It should come as little surprise, but U.S. headlines are again dominated by dour news out of Pakistan. The U.S.-Pakistan relationship is today under severe strain, rattled by heated disputes over CIA drone strikes in Pakistan's tribal areas; clandestine U.S. intelligence operations inside Pakistan; and Islamabad's persistent refusal to crack down on the Taliban and their radical allies. Intelligence cooperation is at an all-time low.
This latest series of rifts may indeed prove more damaging and permanent than previous disruptions, but they fit all too neatly in the general narrative of U.S.-Pakistan relations. One day Islamabad is touted as an indispensable ally; the next it is a back-stabbing fountain of Islamist militancy. For the longest time, these competing tensions were encapsulated in the Washington debate over whether or not Pakistan was playing a "double game."
But we were debating the wrong question. Of course Pakistan is playing a double game. Of course its intelligence agency, the Inter-Services Intelligence (ISI), supports Islamist militants. The relevant question is not if Pakistan is playing a double game, but why? The simplest answer is that Pakistan believes it needs a pliant, anti-Indian regime in Afghanistan and - as it has for decades - Pakistan is using Islamist militants as an extension of its foreign policy.
In short, Islamabad sees a Taliban-led government in Kabul as the best guarantor of its interests in neighboring Afghanistan. But this, too, begs the question: What are its interests? Why risk international condemnation and the ire of your superpower benefactor for influence in a desolate, landlocked country with few natural resources or infrastructure, and of questionable strategic value?
Two motivations are often cited: First, Islamabad is said to covet Afghanistan for "strategic depth." Pakistan is geographically narrow and its major cities, positioned as they are near its eastern border with India, are vulnerable to attack in the event of a war with its rival. Thus, Pakistan's military planners - for whom an Indian invasion is always imminent - yearn for the rugged Afghan terrain to the west, where a retreating army could regroup and coordinate a guerrilla war, if necessary.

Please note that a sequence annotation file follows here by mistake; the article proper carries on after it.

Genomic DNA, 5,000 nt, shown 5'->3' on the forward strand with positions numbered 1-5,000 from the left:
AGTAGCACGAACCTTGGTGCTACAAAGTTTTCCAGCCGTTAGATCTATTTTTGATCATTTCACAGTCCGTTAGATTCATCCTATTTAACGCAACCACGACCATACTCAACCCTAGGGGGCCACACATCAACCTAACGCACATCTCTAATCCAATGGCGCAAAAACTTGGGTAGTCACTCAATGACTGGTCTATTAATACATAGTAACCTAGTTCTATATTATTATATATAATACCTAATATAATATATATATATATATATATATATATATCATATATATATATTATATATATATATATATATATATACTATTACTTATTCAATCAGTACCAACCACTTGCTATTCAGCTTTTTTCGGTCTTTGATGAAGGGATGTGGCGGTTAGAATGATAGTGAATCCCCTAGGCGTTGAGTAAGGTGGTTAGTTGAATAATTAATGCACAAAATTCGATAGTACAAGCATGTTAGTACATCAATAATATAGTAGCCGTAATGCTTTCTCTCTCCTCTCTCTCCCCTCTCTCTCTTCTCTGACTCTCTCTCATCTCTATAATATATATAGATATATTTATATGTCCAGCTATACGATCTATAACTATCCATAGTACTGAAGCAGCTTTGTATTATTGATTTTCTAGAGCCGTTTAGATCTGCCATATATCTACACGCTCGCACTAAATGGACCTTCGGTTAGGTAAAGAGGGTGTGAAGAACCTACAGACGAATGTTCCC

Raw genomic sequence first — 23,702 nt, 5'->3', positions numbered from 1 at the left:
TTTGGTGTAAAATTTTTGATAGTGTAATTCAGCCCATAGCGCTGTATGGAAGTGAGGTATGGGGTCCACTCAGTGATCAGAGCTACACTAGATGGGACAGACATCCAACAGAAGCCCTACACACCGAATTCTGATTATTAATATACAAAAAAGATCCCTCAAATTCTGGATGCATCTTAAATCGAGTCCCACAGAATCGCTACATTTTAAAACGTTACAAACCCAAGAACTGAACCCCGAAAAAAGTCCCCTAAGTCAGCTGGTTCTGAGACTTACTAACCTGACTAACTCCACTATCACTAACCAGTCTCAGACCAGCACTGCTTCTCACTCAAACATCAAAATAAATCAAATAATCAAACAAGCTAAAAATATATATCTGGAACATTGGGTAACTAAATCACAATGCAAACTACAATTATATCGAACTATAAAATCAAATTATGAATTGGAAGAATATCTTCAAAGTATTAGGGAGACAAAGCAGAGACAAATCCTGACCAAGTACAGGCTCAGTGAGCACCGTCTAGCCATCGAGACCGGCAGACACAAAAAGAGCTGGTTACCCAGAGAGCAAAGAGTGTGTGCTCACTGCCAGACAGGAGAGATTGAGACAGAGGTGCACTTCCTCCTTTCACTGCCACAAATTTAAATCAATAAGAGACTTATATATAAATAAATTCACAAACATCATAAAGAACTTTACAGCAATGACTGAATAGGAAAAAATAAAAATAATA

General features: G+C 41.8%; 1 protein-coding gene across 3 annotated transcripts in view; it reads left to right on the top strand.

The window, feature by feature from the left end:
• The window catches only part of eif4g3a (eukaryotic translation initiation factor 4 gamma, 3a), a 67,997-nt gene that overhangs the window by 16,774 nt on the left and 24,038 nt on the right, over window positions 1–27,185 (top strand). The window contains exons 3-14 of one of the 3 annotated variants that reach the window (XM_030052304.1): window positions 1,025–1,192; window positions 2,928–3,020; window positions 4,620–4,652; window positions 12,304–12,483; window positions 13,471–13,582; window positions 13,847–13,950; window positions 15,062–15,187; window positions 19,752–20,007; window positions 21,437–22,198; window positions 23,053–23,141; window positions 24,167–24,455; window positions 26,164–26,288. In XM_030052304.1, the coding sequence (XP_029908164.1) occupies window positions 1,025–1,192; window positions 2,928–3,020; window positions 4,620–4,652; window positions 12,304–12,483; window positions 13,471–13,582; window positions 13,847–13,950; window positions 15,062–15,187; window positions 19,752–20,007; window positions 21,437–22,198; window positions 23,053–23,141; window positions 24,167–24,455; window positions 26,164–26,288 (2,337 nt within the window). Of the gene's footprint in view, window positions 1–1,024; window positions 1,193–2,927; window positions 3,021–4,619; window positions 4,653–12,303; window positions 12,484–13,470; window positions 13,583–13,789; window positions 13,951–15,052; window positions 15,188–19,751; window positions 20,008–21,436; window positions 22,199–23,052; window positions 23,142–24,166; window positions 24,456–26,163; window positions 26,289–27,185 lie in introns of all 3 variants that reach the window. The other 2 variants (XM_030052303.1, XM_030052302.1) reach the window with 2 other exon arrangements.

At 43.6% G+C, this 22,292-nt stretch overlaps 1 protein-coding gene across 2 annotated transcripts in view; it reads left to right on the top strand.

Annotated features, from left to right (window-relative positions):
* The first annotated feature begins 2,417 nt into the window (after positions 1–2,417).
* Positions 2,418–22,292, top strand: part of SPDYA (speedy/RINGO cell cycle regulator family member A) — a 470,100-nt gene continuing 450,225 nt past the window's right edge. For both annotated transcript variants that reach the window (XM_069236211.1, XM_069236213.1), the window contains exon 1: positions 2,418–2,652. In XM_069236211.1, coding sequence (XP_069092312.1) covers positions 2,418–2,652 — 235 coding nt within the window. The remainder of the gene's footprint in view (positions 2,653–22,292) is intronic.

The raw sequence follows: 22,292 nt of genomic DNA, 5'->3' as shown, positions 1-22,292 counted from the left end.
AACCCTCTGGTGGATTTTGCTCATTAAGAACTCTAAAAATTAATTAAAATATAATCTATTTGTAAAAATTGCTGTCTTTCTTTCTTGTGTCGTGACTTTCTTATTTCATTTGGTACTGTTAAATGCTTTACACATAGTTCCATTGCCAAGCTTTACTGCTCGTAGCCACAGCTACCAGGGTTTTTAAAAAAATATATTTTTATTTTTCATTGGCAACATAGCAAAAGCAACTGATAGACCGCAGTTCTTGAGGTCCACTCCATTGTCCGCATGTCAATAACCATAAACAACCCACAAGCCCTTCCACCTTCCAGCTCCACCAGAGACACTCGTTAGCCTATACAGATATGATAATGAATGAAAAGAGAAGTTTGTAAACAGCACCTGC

Second, Pakistan is fearful of Indian influence in Afghanistan. Around every corner in Kabul, Pakistanis see Indian agents and behind every Afghan initiative, a nefarious Hindu plot. That India's presence in Afghanistan has been benign, civilian and economic in nature has not stopped the ISI from backing brazen jihadi attacks on the Indian Embassy in Kabul.
This suggests that Pakistan's perceived interests in Afghanistan are India-centric. However, the fear of ethnic (specifically Pashtun and Baluch) nationalism may play an even greater role in Pakistan's strategy, penetrating to the heart of what constitutes Pakistani identity and the integrity of the Pakistani state.
There are roughly 40 million Pashtuns straddling the Afghan-Pakistan border, the notoriously autonomous "martial race," with legendary fighting prowess (virtually all Taliban are Pashtun, but not all Pashtun are Taliban). The Af-Pak border that cuts this stateless nation in half was drawn by India's colonial British overlords in 1893. Incorporating a sliver of the Afghan frontier into northwestern India, the Durand Line, as the border is called, was designed to create a buffer zone between India and the lawless hinterland beyond. But after partition in 1947, the new (West) Pakistani state inherited these Pashtun tribal areas.
Like their countrymen in the east, the Pashtuns - and the even more disaffected Baluch minority in the south - are Muslim, but they share little else in common in terms of culture, language, allegiance or history. So it comes as no surprise that they have periodically agitated for greater autonomy, independence or even incorporation into Afghanistan. As the saying goes, the Afghans have a terribly weak state but a cohesive national identity. In Pakistan, the strong, military-run state is in part compensation for its fragile national identity.
Consequently, Islamabad is hypersensitive to ethnic nationalism and separatism. Pakistan already lost nearly half its territory - East Pakistan - to another disgruntled ethnic minority in the 1971 war that created Bangladesh. To complicate matters further, successive Afghan governments, including the Pakistani-backed Taliban regime of the 1990s, have refused to recognize the Durand Line. Pakistan fears that a strong and independent Afghanistan - let alone one allied to India - could challenge their artificial border and agitate Pashtun or Baluch nationalists, undermining Pakistan from within. A friendly, Taliban-led regime in Kabul is thus seen by Islamabad as the best defense against this possibility and against Indian "encirclement."
Of course, none of Pakistan's "interests" in Afghanistan justify its backing fanatical jihadists that slaughter the innocent, the majority of which are Muslim. But Washington must better understand the misguided logic behind Pakistan's double game if it insists on being a party to it until 2014. Pakistan, on the other hand, has been obsessing for so long over a phantom menace, it is blind to the real threat to its strategic interests: a fundamental split with the United States. Ten years of supporting America's Islamist enemies has poisoned its reputation in America. Its once-mighty defenders in Washington are isolated and shrinking in number, while a younger generation of policymakers knows nothing of Pakistan but militancy, corruption and deception. When the United States inevitably departs Afghanistan, so too, will Pakistan's "leverage" over America. Only then will Pakistan's leadership realize the true cost of their double game.
By Jeff M. Smith, a fellow at the American Foreign Policy Council.